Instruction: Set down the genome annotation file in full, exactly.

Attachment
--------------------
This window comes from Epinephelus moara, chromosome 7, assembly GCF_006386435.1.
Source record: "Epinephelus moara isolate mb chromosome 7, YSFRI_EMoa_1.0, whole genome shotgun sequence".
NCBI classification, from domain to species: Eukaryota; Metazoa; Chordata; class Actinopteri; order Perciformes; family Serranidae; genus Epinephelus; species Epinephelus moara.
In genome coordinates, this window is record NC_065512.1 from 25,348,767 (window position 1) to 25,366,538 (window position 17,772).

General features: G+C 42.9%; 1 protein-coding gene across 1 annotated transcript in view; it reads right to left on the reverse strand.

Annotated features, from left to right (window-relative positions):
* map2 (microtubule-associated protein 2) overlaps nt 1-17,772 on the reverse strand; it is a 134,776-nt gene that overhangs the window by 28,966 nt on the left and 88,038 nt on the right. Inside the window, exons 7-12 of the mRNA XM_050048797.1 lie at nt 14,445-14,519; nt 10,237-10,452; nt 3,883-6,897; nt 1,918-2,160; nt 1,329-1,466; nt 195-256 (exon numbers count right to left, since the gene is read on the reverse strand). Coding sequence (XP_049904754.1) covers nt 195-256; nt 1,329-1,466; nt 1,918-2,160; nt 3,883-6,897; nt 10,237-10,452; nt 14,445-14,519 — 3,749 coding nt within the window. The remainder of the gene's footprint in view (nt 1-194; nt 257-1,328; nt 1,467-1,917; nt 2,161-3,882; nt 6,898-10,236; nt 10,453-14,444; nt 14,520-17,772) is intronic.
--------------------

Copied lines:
This window comes from Epinephelus moara, chromosome 7, assembly GCF_006386435.1.
Source record: "Epinephelus moara isolate mb chromosome 7, YSFRI_EMoa_1.0, whole genome shotgun sequence".
NCBI classification, from domain to species: Eukaryota; Metazoa; Chordata; class Actinopteri; order Perciformes; family Serranidae; genus Epinephelus; species Epinephelus moara.
In genome coordinates, this window is record NC_065512.1 from 25,348,767 (window position 1) to 25,366,538 (window position 17,772).

General features: G+C 42.9%; 1 protein-coding gene across 1 annotated transcript in view; it reads right to left on the reverse strand.

Annotated features, from left to right (window-relative positions):
* map2 (microtubule-associated protein 2) overlaps nt 1-17,772 on the reverse strand; it is a 134,776-nt gene that overhangs the window by 28,966 nt on the left and 88,038 nt on the right. Inside the window, exons 7-12 of the mRNA XM_050048797.1 lie at nt 14,445-14,519; nt 10,237-10,452; nt 3,883-6,897; nt 1,918-2,160; nt 1,329-1,466; nt 195-256 (exon numbers count right to left, since the gene is read on the reverse strand). Coding sequence (XP_049904754.1) covers nt 195-256; nt 1,329-1,466; nt 1,918-2,160; nt 3,883-6,897; nt 10,237-10,452; nt 14,445-14,519 — 3,749 coding nt within the window. The remainder of the gene's footprint in view (nt 1-194; nt 257-1,328; nt 1,467-1,917; nt 2,161-3,882; nt 6,898-10,236; nt 10,453-14,444; nt 14,520-17,772) is intronic.